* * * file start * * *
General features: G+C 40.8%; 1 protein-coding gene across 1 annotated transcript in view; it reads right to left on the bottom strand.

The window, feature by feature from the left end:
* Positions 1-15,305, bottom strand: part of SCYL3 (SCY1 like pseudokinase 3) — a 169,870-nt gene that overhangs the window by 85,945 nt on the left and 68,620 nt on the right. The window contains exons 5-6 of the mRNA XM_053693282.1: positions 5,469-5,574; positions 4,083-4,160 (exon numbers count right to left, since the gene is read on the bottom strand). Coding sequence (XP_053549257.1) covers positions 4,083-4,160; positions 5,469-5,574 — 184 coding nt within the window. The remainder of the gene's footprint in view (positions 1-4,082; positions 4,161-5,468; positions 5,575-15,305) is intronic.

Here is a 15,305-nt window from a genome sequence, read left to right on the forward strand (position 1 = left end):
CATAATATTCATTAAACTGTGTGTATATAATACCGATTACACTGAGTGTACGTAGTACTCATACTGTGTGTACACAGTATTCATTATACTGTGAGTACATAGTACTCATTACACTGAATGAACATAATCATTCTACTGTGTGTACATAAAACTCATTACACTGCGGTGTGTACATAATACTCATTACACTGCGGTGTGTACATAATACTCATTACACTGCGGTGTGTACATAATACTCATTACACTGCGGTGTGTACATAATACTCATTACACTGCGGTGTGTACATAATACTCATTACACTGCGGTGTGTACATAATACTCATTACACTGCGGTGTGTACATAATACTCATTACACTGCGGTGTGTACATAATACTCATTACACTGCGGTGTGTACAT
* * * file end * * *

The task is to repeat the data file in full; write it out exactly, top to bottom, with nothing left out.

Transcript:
General features: G+C 40.8%; 1 protein-coding gene across 1 annotated transcript in view; it reads right to left on the bottom strand.

The window, feature by feature from the left end:
* Positions 1-15,305, bottom strand: part of SCYL3 (SCY1 like pseudokinase 3) — a 169,870-nt gene that overhangs the window by 85,945 nt on the left and 68,620 nt on the right. The window contains exons 5-6 of the mRNA XM_053693282.1: positions 5,469-5,574; positions 4,083-4,160 (exon numbers count right to left, since the gene is read on the bottom strand). Coding sequence (XP_053549257.1) covers positions 4,083-4,160; positions 5,469-5,574 — 184 coding nt within the window. The remainder of the gene's footprint in view (positions 1-4,082; positions 4,161-5,468; positions 5,575-15,305) is intronic.

Here is a 15,305-nt window from a genome sequence, read left to right on the forward strand (position 1 = left end):
CATAATATTCATTAAACTGTGTGTATATAATACCGATTACACTGAGTGTACGTAGTACTCATACTGTGTGTACACAGTATTCATTATACTGTGAGTACATAGTACTCATTACACTGAATGAACATAATCATTCTACTGTGTGTACATAAAACTCATTACACTGCGGTGTGTACATAATACTCATTACACTGCGGTGTGTACATAATACTCATTACACTGCGGTGTGTACATAATACTCATTACACTGCGGTGTGTACATAATACTCATTACACTGCGGTGTGTACATAATACTCATTACACTGCGGTGTGTACATAATACTCATTACACTGCGGTGTGTACATAATACTCATTACACTGCGGTGTGTACATAATACTCATTACACTGCGGTGTGTACAT